You’re allowed to feel like your loved one’s suicide was selfish


Yes, you read that title right. And no, I didn’t write it as such for an attention grabber. I wrote that because I honestly believe it and feel like it needs to be said after so many suicides covered by the media and reactions from others over the past few years.
You are allowed to feel like your loved one was selfish for committing suicide. You are allowed to be angry. You are allowed to be upset with them. You are allowed to indignantly swear this was the worst thing they’ve ever done to you.
Suicide may not be the selfish choice to those who attempt or commit it but it sure as heck feels selfish when you’re on the outside.
I want to highlight something here. I know there will be a lot of people who read this and say I’m heartless. I don’t understand the pain a person feels before trying to kill themselves. Truth is, I understand it better than most know. I left college nearly five years ago after hitting a rock bottom with my mental health and becoming suicidal. I know that in the moment of pain, a person who is struggling and considering suicide is rarely considering it because they want to hurt others or because they are bad people.

Even with being there, even after that rock bottom though, the day I heard a close family friend committed suicide, my words to my husband? “How could he do this to his family?”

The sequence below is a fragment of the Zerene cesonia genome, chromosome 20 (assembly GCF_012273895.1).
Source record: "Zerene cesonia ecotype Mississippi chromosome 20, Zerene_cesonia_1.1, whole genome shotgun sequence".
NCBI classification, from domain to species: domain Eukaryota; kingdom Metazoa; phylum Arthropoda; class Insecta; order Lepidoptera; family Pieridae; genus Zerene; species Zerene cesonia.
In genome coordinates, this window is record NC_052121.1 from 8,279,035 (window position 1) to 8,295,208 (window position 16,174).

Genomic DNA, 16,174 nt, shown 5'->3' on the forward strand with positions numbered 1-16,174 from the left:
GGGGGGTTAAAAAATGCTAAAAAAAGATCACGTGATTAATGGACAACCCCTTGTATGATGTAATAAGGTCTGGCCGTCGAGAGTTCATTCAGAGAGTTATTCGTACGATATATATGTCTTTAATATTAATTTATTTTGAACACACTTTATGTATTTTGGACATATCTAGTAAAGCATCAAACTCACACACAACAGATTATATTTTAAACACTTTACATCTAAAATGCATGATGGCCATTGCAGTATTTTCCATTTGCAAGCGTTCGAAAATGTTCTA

I know, logically, psychologically, and personally speaking that suicide is not a selfish act.
But when one is in mourning, they are not thinking logically. Mourning for any death comes in stages and waves and suicide is not exempt to those phases because you know the causes and feelings behind that.

More importantly, I’m sick of people telling others how to react to the death of a loved one. I’m not here to advocate that suicide is selfish because I believe(and know) that at the core it usually is not. But I will say-demanding those in mourning react how you wish they react is selfish. No one who is mourning a loved one is thinking “I may offend someone who once considered suicide as the answer, they are crappy humans and I want to offend them.” They just aren’t. They are simply mourning and trying to go through that grief in their own way, in their own time, at their own pace.

Respect that.

I know, when you are there or have been, it’s hard to see others around you thinking suicide is this terrible choice someone makes without a care in the world. I know how it doesn’t even feel like a choice.

When a person is grieving though, is not the time to try and educate them on mental health. At that point, you need to step back and allow them to feel what they need to feel until they are ready to approach it in another way.

Feeling like your loved one’s suicide was selfish is okay. You mourn how you need to mourn.


If you or anyone you know is struggling with suicidal thoughts, the national suicide hotline in the US is 1 (800) 273-8255 and an online resource where you can message with people is You are not alone. 

6 thoughts on “You’re allowed to feel like your loved one’s suicide was selfish